BUSINESS

John Kerry Could Make Hundreds Of Thousands Off The Buffett-Heinz Deal

US Secretary of State John Kerry ahead of a bilateral meeting with UN Secretary General Ban Ki-moon on February 14, 2013 at t
US Secretary of State John Kerry ahead of a bilateral meeting with UN Secretary General Ban Ki-moon on February 14, 2013 at the State Department in Washington, DC. Kerry Thursday praised the 'successful' intervention by France to root out Islamic rebels in northern Mali, and urged Malian leaders to hold elections. AFP PHOTO/Mandel NGAN (Photo credit should read MANDEL NGAN/AFP/Getty Images)

Secretary of State John Kerry may have just scored a huge windfall thanks to Warren Buffett.

Buffett’s Berkshire Hathaway and 3G Capital announced Thursday that they are buying Heinz ketchup Co. for $23.3 billion. As part of the deal, the firms agreed to pay a per-share price that’s 20 percent more than the stock’s closing price on Wednesday.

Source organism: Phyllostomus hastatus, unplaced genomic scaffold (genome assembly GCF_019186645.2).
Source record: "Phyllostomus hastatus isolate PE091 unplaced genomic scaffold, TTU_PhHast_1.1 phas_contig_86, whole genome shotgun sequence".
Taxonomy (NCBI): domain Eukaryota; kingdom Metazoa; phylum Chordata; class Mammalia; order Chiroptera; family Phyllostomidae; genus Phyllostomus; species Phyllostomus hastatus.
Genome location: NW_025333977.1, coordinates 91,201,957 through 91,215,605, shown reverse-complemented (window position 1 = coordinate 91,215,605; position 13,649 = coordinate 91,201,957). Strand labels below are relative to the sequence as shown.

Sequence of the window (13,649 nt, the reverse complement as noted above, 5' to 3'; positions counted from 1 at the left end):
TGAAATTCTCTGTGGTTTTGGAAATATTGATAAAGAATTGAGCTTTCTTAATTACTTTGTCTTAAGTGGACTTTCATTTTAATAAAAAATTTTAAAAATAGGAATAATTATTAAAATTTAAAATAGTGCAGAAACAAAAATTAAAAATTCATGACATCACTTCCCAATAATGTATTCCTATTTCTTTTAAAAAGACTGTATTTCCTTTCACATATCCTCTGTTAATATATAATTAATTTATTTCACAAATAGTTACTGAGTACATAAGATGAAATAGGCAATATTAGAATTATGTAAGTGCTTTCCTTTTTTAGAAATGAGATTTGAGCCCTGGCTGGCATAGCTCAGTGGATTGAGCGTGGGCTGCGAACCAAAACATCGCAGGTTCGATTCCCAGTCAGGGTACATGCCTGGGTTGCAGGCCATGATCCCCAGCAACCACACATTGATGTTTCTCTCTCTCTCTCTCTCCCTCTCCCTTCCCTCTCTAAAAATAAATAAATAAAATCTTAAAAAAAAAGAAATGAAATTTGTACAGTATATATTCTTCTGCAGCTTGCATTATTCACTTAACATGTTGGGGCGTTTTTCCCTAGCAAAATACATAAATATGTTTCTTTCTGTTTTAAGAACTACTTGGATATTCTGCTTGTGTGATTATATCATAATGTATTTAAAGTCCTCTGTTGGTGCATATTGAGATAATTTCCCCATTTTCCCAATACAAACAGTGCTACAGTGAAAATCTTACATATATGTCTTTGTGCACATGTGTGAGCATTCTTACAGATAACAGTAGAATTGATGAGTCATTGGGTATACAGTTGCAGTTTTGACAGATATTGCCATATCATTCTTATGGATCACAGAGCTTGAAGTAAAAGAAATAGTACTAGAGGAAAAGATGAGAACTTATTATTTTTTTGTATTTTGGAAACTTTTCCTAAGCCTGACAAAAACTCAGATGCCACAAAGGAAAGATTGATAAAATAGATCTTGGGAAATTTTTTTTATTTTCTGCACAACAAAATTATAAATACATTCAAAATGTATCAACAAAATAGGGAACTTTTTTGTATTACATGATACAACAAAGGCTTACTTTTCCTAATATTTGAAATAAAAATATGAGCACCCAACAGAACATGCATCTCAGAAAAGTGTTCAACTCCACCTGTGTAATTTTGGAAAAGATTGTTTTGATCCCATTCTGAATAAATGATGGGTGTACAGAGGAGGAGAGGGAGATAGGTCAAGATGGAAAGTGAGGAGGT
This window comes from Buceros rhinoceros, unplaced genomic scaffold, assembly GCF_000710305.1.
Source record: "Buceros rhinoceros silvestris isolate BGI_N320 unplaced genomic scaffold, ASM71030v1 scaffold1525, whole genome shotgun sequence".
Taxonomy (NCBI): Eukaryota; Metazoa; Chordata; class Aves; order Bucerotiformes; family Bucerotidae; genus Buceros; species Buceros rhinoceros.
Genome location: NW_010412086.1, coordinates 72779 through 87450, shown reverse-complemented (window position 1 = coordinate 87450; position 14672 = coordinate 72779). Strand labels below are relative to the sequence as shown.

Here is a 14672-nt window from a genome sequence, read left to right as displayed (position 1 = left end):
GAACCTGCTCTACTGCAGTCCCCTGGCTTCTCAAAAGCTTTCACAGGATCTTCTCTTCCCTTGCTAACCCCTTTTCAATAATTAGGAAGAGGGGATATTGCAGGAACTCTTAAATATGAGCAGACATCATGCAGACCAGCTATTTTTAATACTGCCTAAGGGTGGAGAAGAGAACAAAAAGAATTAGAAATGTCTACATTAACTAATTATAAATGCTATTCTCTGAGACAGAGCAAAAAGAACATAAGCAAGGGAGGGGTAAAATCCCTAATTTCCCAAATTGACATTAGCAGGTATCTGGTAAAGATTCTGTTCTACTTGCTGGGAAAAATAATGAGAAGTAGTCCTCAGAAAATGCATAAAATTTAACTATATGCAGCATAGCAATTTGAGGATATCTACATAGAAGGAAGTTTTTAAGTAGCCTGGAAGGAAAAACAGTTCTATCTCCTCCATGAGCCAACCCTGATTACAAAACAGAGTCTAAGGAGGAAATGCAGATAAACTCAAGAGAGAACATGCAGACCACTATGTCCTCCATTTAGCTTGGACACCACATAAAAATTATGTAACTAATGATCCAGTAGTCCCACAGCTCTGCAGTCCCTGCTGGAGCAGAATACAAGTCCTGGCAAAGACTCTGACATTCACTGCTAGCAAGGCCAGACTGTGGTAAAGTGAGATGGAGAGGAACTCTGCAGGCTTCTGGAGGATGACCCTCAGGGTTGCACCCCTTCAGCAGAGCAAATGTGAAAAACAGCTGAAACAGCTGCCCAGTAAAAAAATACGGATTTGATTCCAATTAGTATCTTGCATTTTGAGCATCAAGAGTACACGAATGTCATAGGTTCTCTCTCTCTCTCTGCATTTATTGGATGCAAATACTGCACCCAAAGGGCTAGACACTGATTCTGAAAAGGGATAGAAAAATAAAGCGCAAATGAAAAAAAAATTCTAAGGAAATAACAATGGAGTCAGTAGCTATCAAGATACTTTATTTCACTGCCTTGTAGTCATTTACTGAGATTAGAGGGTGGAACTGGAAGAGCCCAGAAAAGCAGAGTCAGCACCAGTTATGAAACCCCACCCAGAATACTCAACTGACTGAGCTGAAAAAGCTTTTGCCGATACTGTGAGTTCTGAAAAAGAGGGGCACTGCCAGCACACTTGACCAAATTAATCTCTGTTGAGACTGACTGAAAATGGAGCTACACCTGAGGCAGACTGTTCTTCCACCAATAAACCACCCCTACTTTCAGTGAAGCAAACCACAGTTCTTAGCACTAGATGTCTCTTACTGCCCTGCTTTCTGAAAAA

That’s great news for Kerry, who at last check owned $3 million worth of shares in Heinz and could make hundreds of thousands of dollars off of the sale, according to the New York Times. Kerry's connection to Heinz comes through his wife, Teresa Heinz Kerry, who is an heir to the Heinz fortune.

Kerry and his wife agreed to pull their money out of nearly 100 investments that could represent a conflict of interest in his job as secretary of state, according to the Boston Globe. They kept their investments in Heinz, though Kerry did agree to recuse himself from certain matters involving the company.

Kerry’s connection to the ketchup empire -- and the wealth he’s gained from it -- has left him open for criticism during his political career. During the 2004 presidential campaign some criticized his wife for only releasing two pages of her 2003 tax return, which indicated that she paid a 12.3 percent rate on her income that year, according to a separate Boston Globe report.

Republican presidential candidate Mitt Romney also brought Kerry’s wealth into the spotlight during the 2012 presidential campaign. While Romney was being scrutinized for only releasing two years of tax returns, the candidate argued that the media had left Kerry alone for doing the same thing. Kerry’s office refuted the allegations, noting that he released 20 years of tax returns during his 2004 run for president.

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